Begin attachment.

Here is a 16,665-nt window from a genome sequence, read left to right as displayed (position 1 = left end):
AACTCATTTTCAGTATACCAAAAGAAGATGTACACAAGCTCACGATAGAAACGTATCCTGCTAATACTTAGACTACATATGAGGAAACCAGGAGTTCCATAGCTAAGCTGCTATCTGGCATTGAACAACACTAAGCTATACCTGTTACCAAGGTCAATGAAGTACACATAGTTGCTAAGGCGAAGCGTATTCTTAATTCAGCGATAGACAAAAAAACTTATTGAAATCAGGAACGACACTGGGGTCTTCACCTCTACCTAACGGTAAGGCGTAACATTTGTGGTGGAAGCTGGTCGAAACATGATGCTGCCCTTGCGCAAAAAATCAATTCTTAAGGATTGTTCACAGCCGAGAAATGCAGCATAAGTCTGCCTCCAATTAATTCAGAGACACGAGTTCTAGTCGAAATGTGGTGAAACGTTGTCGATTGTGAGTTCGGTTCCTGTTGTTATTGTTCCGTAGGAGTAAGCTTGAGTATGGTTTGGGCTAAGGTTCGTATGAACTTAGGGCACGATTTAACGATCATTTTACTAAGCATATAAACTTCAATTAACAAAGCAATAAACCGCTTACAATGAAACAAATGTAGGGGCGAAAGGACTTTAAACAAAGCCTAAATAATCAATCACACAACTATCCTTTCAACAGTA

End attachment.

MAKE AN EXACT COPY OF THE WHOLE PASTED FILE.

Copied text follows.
Here is a 16,665-nt window from a genome sequence, read left to right as displayed (position 1 = left end):
AACTCATTTTCAGTATACCAAAAGAAGATGTACACAAGCTCACGATAGAAACGTATCCTGCTAATACTTAGACTACATATGAGGAAACCAGGAGTTCCATAGCTAAGCTGCTATCTGGCATTGAACAACACTAAGCTATACCTGTTACCAAGGTCAATGAAGTACACATAGTTGCTAAGGCGAAGCGTATTCTTAATTCAGCGATAGACAAAAAAACTTATTGAAATCAGGAACGACACTGGGGTCTTCACCTCTACCTAACGGTAAGGCGTAACATTTGTGGTGGAAGCTGGTCGAAACATGATGCTGCCCTTGCGCAAAAAATCAATTCTTAAGGATTGTTCACAGCCGAGAAATGCAGCATAAGTCTGCCTCCAATTAATTCAGAGACACGAGTTCTAGTCGAAATGTGGTGAAACGTTGTCGATTGTGAGTTCGGTTCCTGTTGTTATTGTTCCGTAGGAGTAAGCTTGAGTATGGTTTGGGCTAAGGTTCGTATGAACTTAGGGCACGATTTAACGATCATTTTACTAAGCATATAAACTTCAATTAACAAAGCAATAAACCGCTTACAATGAAACAAATGTAGGGGCGAAAGGACTTTAAACAAAGCCTAAATAATCAATCACACAACTATCCTTTCAACAGTA